In reading Luke’s account of Jesus’ triumphal entry into Jerusalem (Lk. 19:29-40), we see not only the jubilant, worshipful response of the disciples to Jesus, but also the Pharisees inappropriate response and request for them to be silent. Though stated with the religious weight of the experts on the law, their response and request revealed both their spiritual deadness and spiritual blindness. In fact, true worship of Jesus, the Messiah and King, cannot be negated. Even if human beings would have been silent, the stones would have cried out.
Here are a few thoughts, comments and applications.
First, Jesus is the agent of creation, which means all has been created through him and for him (Col. 1:16; Rev. 4:11). Although not all recognize his Lordship at present, all will at some point in the future (Phil. 2:9-11). Even creation at present groans, including stones, longing to be set free from its bondage to corruption (Rom. 8:18-23). This is an eschatological statement of what will happen. And amazingly, Christ’s resurrection means that this eschatological reality is not only future, but is present, and through faith in Christ that eschatological end-time truth is experienced now in the present. It certainly awaits an future day, but it is also experienced in the present-day.
Second, Jesus is also the Redeemer which means he is to be worshipped. It is fitting and appropriate to worship the king who brings peace. For who Christ is and what he has done, his words “it is finished” (Jn. 19:30), the last words uttered on the cross, are completed by some of his first words spoken after the resurrection, “Peace be with you” (Jn. 20:21). In other words, the peace Jesus offers is accomplished through the cross. This means peace is first and foremost “peace with God” (Rom. 5:1) and then, secondly, peace with others (Eph. 2:14-16).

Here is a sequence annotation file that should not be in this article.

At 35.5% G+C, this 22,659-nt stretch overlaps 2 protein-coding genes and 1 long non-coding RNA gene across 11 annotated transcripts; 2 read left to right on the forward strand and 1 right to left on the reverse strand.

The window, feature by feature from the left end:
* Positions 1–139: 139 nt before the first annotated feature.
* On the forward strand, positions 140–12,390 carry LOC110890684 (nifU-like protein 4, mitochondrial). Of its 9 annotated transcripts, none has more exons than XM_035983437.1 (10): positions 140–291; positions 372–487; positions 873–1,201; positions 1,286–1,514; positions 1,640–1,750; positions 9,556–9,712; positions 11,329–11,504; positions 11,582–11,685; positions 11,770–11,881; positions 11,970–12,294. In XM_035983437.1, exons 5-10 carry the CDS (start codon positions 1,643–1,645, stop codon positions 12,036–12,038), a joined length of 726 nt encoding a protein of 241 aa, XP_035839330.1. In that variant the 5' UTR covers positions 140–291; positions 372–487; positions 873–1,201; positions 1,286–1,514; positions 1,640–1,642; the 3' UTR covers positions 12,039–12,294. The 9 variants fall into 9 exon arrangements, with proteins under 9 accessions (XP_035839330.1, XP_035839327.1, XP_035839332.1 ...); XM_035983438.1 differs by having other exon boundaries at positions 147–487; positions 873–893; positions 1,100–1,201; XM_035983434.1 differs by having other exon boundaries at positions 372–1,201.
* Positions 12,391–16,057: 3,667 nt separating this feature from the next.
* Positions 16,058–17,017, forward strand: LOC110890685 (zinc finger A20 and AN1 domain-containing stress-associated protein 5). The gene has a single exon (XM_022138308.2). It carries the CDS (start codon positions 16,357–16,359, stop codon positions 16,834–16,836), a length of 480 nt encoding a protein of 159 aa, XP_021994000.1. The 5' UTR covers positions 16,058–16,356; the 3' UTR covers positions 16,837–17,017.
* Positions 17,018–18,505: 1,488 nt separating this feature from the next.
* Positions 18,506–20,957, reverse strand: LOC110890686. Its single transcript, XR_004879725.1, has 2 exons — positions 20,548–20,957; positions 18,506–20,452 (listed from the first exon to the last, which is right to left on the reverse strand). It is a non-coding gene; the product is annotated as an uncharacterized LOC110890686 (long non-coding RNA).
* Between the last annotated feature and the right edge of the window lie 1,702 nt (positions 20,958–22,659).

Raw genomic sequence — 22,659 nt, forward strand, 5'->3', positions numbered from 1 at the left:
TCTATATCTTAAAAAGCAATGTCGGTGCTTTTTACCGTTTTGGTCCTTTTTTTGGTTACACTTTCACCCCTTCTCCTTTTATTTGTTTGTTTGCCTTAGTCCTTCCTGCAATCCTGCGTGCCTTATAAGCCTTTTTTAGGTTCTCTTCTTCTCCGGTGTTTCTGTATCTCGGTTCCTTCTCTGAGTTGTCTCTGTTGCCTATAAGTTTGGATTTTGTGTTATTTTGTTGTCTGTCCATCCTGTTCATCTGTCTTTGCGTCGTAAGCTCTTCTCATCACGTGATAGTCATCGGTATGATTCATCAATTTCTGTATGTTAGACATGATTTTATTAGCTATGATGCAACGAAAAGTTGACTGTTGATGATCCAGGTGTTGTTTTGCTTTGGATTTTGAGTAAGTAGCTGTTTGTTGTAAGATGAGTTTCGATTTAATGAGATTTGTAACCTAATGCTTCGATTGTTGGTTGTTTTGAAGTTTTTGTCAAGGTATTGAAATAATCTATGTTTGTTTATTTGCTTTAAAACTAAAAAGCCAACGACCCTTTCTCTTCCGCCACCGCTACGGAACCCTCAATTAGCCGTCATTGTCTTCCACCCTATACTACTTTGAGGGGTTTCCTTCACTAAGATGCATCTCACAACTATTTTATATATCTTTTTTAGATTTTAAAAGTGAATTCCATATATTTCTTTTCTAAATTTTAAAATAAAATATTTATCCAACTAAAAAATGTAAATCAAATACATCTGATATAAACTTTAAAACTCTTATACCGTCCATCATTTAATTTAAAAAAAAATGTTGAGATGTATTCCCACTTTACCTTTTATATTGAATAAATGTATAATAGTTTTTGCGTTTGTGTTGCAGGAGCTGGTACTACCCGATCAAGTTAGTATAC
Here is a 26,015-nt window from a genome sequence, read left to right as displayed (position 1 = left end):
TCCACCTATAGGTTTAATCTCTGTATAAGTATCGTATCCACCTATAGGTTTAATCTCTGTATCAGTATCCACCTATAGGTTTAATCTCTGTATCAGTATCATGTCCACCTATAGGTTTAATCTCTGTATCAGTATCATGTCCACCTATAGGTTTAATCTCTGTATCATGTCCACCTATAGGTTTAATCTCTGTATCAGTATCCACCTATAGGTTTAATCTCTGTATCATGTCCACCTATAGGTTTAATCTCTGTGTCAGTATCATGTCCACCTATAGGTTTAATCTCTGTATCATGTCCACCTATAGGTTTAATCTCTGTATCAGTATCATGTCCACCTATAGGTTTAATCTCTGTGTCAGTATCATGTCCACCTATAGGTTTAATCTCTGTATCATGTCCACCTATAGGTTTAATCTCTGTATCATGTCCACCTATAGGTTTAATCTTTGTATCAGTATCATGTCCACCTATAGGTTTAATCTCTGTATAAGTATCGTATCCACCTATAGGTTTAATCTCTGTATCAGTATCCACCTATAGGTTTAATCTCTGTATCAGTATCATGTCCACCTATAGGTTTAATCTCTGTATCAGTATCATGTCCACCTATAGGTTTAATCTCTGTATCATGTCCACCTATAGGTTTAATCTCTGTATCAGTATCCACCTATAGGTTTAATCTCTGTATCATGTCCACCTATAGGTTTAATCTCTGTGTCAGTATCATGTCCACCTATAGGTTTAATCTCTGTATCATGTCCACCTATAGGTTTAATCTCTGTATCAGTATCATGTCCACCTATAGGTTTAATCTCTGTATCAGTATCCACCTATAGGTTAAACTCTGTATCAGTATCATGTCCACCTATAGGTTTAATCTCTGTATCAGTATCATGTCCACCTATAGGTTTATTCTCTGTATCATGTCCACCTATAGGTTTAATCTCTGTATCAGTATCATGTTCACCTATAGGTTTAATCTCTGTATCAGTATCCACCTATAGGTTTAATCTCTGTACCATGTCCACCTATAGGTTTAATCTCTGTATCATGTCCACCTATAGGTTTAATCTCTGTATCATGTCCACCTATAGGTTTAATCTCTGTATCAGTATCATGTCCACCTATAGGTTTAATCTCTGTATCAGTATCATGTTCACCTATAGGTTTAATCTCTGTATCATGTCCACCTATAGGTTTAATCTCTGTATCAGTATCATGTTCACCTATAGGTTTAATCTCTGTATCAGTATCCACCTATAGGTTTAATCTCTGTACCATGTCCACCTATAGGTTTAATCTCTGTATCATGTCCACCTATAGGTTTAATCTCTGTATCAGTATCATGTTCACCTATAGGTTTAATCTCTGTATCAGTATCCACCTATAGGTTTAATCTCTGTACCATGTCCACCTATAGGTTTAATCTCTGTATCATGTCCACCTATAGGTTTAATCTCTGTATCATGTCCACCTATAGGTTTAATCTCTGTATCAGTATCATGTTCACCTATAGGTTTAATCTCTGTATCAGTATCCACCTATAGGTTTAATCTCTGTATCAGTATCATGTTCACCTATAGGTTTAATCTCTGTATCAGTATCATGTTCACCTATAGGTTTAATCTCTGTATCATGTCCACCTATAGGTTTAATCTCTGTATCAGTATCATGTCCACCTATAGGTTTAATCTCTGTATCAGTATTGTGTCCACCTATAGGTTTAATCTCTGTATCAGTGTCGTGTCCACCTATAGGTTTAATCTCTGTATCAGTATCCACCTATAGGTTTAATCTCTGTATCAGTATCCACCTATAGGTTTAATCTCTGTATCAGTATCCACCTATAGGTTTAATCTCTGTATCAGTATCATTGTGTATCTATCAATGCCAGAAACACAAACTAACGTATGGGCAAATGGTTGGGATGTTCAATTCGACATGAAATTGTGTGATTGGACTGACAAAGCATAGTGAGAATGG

Third, more specifically to this incident, in asking Jesus to silence the disciples from praising and worshipping him would have been asking them to respond inappropriately to him. He is the Messiah, the king, the one who brings peace. The Pharisees are, whether they realize it or not, asking Jesus to renounce who he is.
Fourth, it is impossible to squelch praise and worship of the Messiah, the king. Even if Jesus were to silence the disciples, which he would not do, even the stones would cry out. The stones cry reflects two truths. Not only would they cry out in praise and worship of their Maker, the Lord Jesus Christ, but they would also cry out in judgment (cf. Hab. 2:1) against the Pharisees who attempted to silence the appropriate response to the Jesus (cf. Lk. 3:8, where John says “God is able from these stones to raise up children for Abraham.”)
Fifth, Jesus’ person and presence generate a response, and it requires an appropriate response. Silencing Jesus or disciples will not negate that he is the king nor will it negate God’s purposes. The response will manifest the person’s true condition.
Sixth, since no one remains exempt from responding to Christ, there are only two responses: one of praise and worship, the other of silence. As aptly concluded by C. S. Lewis, “There are only two kinds of people in the end: those who say to God, ‘Thy will be done,’ and those to whom God says, in the end, ‘Thy will be done.’”
Finally, and in sum, there is “deep irony” in Jesus’ response. “In an ardent refusal to stop the messianic confession of his followers,” concludes Darrell Bock (Luke, vol. 2, 1560), “he says that if they ceased, creation would cry out in testimony to him. Creation is aware of Jesus but the leadership of the nation is not. That which is lifeless knows life when it sees it, even though that which is living does not. Luke portrays their rejection as a tragic, stinging indictment of their lack of judgment.”